Cardio-Oncology: What It Is, Who It’s For and How It Can Help

Jennifer Shea, MD, FACC, is a cardiologist at Virginia Heart’s Vienna office. She is Co-Founder of Inova Heart and Vascular Institute’s (IHVI) Cardio-Oncology Program. 

Undergoing cancer treatment is a journey that demands your attention and focus. Many people will stop at nothing to eradicate the tumor and make the triumphant transition from “cancer patient” to “cancer survivor.” However, for people undergoing certain kinds of cancer treatment or who have existing heart problems, it’s important to keep long-term heart health in mind as well. At IHVI’s Cardio-Oncology Program, we help people win their battles with cancer, while also protecting their hearts in the process.

What is cardio-oncology?

Broadly, cardio-oncology focuses on the cardiovascular management of patients with cancer – including prevention, diagnosis and treatment of heart disease. In 2019, IHVI launched its cardio-oncology clinic, embedded within our ambulatory cardiology practices.

Many of our current patients are breast cancer patients, since some of the more common chemotherapy drugs for certain types of tumors can be damaging to the heart. However, any person who currently has cancer, or who has a history of cancer, can potentially benefit from a consultation with a cardio-oncologist. In our program, we’re currently expanding to serve people with gynecologic and gastrointestinal cancers, as well as leukemia and lymphoma.

Who does it help?

Most often, cardio-oncology comes into play when chemotherapy is part of the treatment plan. Inova Schar Cancer Institute’s oncologists use a screening tool to find out whether individuals are at low risk or higher risk of damaging their heart during cancer treatment – a complication known as cardiotoxicity. People who are at high risk will be referred to a cardio-oncologist for a consultation before chemotherapy begins. Other community-based oncologists also refer at-risk patients to the program.

Factors that affect an individual’s risk of cardiotoxicity from cancer treatment include:

  • The kind of chemotherapy drug the individual will be getting
  • The person’s age
  • A history of previous chemotherapy or radiation to the chest
  • The individual’s cardiac history
  • Risk factors for heart disease such as high blood pressure, obesity, smoking, diabetes and high cholesterol

At the initial consultation, high-risk patients will receive a thorough, comprehensive evaluation of their cardiac health in the setting of a cancer diagnosis. The cardio-oncologist and the patient will review the entire oncology plan, give clearance for surgery, if needed, and discuss potential cardiac risks of chemotherapy and radiation. The patient will also receive a risk factor screening and treatment for cardiac risk factors such as high blood pressure or high cholesterol.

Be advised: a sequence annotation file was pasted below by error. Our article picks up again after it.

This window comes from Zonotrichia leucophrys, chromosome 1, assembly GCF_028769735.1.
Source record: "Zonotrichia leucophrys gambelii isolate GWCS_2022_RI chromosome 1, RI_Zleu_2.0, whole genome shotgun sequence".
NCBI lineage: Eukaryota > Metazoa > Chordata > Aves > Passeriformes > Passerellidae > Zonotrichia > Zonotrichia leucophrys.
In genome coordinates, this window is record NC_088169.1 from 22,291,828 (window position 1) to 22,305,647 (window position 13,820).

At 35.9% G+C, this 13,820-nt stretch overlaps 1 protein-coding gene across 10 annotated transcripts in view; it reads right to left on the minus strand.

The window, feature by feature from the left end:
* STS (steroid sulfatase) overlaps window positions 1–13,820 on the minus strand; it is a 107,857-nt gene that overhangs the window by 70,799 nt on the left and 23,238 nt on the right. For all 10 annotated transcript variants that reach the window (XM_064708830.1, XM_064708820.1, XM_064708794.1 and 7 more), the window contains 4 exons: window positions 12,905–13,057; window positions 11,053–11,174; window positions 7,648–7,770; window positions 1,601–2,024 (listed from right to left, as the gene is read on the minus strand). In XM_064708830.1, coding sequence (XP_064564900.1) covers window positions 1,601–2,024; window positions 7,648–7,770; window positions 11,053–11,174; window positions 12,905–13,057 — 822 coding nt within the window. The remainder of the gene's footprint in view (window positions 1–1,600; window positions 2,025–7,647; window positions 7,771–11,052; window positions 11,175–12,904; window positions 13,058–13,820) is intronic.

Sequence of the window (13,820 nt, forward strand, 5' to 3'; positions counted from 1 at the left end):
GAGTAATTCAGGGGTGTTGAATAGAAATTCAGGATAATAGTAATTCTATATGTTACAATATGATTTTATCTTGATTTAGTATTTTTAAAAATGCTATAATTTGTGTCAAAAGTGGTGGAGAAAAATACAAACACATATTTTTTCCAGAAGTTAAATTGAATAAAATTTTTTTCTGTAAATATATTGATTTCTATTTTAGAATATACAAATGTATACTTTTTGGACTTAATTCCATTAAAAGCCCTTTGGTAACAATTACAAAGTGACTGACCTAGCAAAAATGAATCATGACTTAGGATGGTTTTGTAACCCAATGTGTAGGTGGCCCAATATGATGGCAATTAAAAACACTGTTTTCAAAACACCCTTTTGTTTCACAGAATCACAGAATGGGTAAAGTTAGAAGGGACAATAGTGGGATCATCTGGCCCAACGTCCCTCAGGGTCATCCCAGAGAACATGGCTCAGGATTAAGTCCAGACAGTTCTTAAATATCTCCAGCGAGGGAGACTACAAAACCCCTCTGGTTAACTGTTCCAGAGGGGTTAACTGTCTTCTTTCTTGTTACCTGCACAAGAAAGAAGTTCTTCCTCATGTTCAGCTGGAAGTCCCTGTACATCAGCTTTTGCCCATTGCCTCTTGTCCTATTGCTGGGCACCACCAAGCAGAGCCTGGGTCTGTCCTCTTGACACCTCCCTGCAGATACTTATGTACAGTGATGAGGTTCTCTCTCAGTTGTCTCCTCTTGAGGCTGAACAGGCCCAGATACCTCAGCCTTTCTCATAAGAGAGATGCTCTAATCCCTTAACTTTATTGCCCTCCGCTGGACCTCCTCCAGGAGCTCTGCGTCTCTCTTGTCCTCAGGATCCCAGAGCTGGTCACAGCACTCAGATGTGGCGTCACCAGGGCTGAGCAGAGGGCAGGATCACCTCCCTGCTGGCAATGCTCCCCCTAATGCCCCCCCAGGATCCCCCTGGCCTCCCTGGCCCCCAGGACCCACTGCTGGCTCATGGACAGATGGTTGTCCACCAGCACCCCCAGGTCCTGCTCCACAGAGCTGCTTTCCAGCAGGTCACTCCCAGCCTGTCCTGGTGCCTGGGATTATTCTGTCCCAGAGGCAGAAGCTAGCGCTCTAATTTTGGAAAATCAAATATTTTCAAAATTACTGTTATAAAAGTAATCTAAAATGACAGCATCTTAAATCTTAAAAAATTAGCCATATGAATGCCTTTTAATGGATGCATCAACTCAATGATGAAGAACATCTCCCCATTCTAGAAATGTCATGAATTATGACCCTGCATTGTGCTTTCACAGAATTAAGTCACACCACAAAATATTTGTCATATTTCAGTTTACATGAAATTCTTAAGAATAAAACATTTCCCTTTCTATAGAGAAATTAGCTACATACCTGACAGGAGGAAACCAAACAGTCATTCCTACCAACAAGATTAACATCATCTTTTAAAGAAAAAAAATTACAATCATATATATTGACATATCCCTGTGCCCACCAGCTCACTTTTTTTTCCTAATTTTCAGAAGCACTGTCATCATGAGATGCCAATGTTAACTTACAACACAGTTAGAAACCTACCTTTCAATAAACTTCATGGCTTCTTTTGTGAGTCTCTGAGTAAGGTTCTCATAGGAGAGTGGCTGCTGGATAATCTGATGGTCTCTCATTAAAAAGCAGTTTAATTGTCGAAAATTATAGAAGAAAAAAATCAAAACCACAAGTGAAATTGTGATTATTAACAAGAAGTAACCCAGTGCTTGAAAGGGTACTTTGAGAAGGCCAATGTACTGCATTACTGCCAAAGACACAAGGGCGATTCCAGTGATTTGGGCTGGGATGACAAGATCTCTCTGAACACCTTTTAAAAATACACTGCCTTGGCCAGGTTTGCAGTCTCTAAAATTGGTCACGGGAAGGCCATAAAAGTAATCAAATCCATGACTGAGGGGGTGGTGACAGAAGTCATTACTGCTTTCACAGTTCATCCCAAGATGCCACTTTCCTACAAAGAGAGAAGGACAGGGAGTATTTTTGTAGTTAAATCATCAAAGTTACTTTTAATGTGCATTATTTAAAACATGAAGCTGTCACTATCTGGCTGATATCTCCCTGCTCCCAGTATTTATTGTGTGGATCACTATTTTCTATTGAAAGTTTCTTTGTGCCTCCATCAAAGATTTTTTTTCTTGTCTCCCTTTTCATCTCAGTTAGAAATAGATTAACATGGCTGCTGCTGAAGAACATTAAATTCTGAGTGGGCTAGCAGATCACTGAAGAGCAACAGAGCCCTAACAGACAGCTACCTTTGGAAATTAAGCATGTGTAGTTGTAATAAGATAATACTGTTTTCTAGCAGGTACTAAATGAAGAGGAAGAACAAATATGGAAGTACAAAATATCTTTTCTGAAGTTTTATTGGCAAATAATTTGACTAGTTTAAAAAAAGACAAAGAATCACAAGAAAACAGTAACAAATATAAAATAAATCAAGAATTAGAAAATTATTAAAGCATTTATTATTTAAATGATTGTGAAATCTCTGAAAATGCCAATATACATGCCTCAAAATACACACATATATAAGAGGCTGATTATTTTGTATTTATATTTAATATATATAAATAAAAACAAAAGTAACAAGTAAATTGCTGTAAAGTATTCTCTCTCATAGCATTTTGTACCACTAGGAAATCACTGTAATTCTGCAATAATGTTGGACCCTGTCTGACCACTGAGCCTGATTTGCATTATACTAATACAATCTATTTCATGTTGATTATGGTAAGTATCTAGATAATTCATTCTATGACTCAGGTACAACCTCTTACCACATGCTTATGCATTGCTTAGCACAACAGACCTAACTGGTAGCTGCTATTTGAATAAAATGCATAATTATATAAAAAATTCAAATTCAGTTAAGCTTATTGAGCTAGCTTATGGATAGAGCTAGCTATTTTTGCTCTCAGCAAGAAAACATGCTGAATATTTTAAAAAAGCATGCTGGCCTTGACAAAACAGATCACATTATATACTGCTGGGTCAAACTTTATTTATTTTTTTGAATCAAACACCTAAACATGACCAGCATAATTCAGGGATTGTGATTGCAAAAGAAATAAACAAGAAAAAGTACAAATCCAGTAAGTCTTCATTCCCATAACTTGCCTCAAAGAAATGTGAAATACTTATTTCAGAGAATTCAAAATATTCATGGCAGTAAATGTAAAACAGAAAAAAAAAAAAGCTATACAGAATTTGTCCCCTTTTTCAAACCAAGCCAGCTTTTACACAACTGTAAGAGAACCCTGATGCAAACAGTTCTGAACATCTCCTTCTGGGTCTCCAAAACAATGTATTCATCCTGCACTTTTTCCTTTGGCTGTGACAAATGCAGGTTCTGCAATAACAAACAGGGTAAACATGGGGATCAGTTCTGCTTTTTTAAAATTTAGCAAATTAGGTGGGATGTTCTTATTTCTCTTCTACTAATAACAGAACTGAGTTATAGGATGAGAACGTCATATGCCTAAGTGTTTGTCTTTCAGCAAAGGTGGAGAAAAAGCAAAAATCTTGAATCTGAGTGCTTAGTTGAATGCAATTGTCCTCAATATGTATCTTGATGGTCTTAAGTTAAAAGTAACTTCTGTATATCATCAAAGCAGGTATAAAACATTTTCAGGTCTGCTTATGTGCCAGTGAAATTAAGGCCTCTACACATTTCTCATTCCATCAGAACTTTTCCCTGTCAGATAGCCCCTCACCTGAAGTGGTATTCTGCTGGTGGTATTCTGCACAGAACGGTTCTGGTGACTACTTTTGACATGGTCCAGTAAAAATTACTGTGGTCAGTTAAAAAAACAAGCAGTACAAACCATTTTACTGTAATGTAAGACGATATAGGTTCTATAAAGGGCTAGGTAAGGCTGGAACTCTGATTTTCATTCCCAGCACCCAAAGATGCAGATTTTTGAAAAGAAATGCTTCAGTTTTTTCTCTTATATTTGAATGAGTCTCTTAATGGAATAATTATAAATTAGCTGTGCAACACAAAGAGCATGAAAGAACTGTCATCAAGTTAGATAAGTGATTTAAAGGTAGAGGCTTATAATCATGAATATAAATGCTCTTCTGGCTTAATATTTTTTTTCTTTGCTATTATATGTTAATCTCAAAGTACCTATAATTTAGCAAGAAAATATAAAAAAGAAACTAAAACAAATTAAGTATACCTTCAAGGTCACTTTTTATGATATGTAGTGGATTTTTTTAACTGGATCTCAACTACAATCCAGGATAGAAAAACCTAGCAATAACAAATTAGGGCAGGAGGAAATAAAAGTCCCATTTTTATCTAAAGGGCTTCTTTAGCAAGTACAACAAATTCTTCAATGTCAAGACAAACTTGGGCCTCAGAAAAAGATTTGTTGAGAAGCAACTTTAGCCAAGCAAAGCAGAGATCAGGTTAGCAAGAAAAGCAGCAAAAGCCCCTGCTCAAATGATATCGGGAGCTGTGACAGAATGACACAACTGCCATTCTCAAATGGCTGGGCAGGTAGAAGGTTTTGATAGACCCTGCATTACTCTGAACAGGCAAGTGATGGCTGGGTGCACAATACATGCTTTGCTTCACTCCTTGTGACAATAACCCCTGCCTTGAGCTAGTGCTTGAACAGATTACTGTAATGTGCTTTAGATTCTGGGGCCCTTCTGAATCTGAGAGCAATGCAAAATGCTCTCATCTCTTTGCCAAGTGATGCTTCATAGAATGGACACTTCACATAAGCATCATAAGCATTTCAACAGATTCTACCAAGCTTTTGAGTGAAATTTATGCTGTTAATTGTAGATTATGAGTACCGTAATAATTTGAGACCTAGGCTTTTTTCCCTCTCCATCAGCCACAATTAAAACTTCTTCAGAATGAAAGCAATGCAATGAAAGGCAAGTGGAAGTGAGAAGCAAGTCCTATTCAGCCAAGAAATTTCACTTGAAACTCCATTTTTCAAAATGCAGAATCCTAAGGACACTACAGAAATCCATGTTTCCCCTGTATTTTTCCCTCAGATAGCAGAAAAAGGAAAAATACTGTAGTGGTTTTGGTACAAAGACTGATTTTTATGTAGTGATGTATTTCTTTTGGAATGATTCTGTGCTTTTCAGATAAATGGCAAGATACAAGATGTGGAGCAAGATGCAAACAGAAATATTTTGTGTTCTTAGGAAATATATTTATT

Even patients who are found to be at low risk of cardiotoxicity will be monitored carefully if they are receiving a class of chemotherapy drug that has been known to cause heart damage in some cases. All patients receiving these chemotherapy regimens are screened with a baseline echocardiogram before starting chemotherapy, to help the cancer team identify problems with the heart’s function right away. Throughout the course of chemotherapy, the patient will have periodic follow-up echocardiograms. That way, if any problems begin to develop, the team knows about it right away and can refer the patient to the cardio-oncology program for specialized care.

If a patient does develop cardiotoxicity, the cardio-oncologist manages it with medication. During chemotherapy, there can also be subtle changes to the heart. Using newer echocardiographic techniques, these changes can be identified earlier and cardioprotective medications started before toxicity fully develops. These medications remain for the duration of the chemotherapy treatment.

How IHVI’s cardio-oncology program helps people with cancer

The cardio-oncology program’s goal is to make sure that a patient who has cancer today does not become a cardiology patient tomorrow. Our expertise is geared toward protecting patients’ hearts while completing all of the chemotherapy that their oncologist has recommended.

We take a team-based approach to our work, collaborating closely with the patient’s oncologist. The oncologist defines the treatment strategy and goal of treatment, and the cardio-oncologist, with specialized expertise in the interaction between cancer treatment and heart health, helps to modify the chemotherapy drugs’ risks to people who are at higher risk of damaging their heart during treatment.

Throughout treatment, the cardio-oncologist and the oncologist will engage in ongoing discussions about the best course of treatment for a specific individual’s cancer. We communicate and collaborate regularly with our oncology colleagues, and the cardio-oncology team meets regularly as well, to ensure we are using the most up-to-date, evidence-based treatment protocols available.

Patients can be referred to our program by their oncologist or their primary care doctor, and patients can also call our program directly to schedule an appointment.

To make an appointment, call 571-472-2972. Learn more about IHVI’s Cardio-Oncology Program.


  1. Edna on February 28, 2022 at 10:57 pm

    Important infomation everyone should be aware of’.

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